Meet & Greet – Get To Know The Team Behind ‘Mood Indigo’


From top to bottom, left to right: photographer Nicholas Routzen; stylist Erica Blumenthal; model Josefin Hedstrm; stylist Turner; prop stylist Keren Richter; hair stylist Brian Fisher; makeup artist Cheyenne Timperio

Nicholas Routzen, Photographer
Nicholas Routzen has been in the pro photography game for the last seven years, but he first developed a relationship with the camera on more relaxed terms. Routzen fell in love with the lens while island-hopping to places like Thailand, Indonesia, Hawaii and St. Barths. It wasnt until the NYC-based photog made the switch from photojournalism to fashion editorials, however, that he realized there was a future there. That was a turning point, where I was like, Oooh, I like shooting pretty people, he said. His knack for doing so has recently landed him editorials in publications like NYLON, Esquire, Seventeen and Noise. As to his signature aesthetic, Routzen was open-minded but loved capturing a kind of modern dynamism. He said, I love color. I love texture, sex, attitude, youth and playfulness.” -Michelle Halpern

Turner, Stylist
Turner started out styling for the music world dressing rock royalty and heirs from Joan Jett to Sean Lennon. That sort of resume landed the New York-based stylist a freelance gig in the fashion department The New York Times, before taking on the role of Accessories Editor of the now defunct fashion girl favorite, Jane magazine.

But it was her love of styling, that had Turner jump ship to the full-time freelance world. “For me, styling is like an art form to be able to conceptualize a story based on references from books, to film, museums, and history in order to create a beautiful image,” the stylist said. “Its about experimenting and not being confined to one style.” Her most recent work can be seen on the cover of this months Dossier magazine featuring Daria Werbowy. –Kerry Pieri

Erica Blumenthal, Stylist
The magazine business isn’t always the kindest, but upon landing in NYC, Erica kick-started her career with a post at Interview magazine. From there, the Baltimore-native moved onto Jane and Spin magazines, but has ditched the office life in favor of freelancing for publications like Nylon and Lucky. Despite years in the industry, the stylist has preserved a unique out-of-the-box aesthetic. Im not a very trend-based thinker, Blumenthal confessed. “I like to put it in perspective of cut and whats going to look good on someones figure, while not looking like everyone else. Its all about individuality. -Kerry Pieri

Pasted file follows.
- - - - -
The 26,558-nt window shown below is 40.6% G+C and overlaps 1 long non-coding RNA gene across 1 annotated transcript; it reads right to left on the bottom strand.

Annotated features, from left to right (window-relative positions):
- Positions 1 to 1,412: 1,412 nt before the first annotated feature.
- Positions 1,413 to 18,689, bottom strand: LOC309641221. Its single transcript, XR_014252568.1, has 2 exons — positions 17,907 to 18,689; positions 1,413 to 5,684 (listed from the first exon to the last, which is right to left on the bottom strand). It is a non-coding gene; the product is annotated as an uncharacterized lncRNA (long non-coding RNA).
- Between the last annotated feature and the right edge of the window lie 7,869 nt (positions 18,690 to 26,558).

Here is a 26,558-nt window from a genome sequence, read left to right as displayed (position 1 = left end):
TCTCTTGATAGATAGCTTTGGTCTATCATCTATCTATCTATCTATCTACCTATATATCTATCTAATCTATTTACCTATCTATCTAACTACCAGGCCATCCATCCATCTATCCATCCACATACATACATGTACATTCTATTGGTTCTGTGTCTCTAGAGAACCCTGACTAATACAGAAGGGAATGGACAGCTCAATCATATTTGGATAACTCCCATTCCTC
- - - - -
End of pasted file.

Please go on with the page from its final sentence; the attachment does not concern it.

Brian Fisher, Hair Stylist
Brian’s hairstyling expertise transcends the usual salon experience. Hes worked on editorials for Self Service, Dossier, Lucky, Nylon and Mixte, just to name a few, and has worked side-by-side with renowned fashion photographers like Ellen von Unwerth. The salon may be a solid real-life base, but the hair stylist loves the collaborative spirit behind fashion editorials. While Fisher has experimented with some wild hair trends in the past, he ultimately prefers a look thats a bit more subdued. Loose, beachy hair is always a good start for spring, says Fisher. You can experience Fisher’s work firsthand at Fringe Salon New York. -Michelle Halpern

Cheyenne Timperio, Makeup Artist
Makeup artist Cheyenne Timperio of Top 5 Management, has credits that read like a who’s who list. Her big break was transforming Amy Sedaris in the makeup chair for Abercrombie & Fitchs print publication, and the faces shes painted since have graced the pages of Teen Vogue, Jalouse, Harpers Bazaar, Out, and Nylon among others. Surprisingly though, Timperio isnt just interested in working with the stick-thin leggy models that typically overtake the fashion mags. Her dream clients: Jack Nicholson and Will Ferrell. Everyones face is different, though. Theres no one type of face I like most, she says. -Michelle Halpern

Keren Richter, Prop Stylist
Keren is a woman of dual talents. Along with prop styling on editorial sets, she’s also a freelance illustrator represented by Giant Artist. The New York-based talent began propping as part of her prep for illustrations. Fast forward to today, and Keren’s artsy hand can be seen in editorials in magazines like Dossier to young designer Lindsay Thornburg’s recent lookbook. Keren explains the artistic synergy of playing both artistic hands: Since I came from illustrating, I look at the whole composition of a scene, the whole picture. Its fun to bring a vision to life.” -Kerry Pieri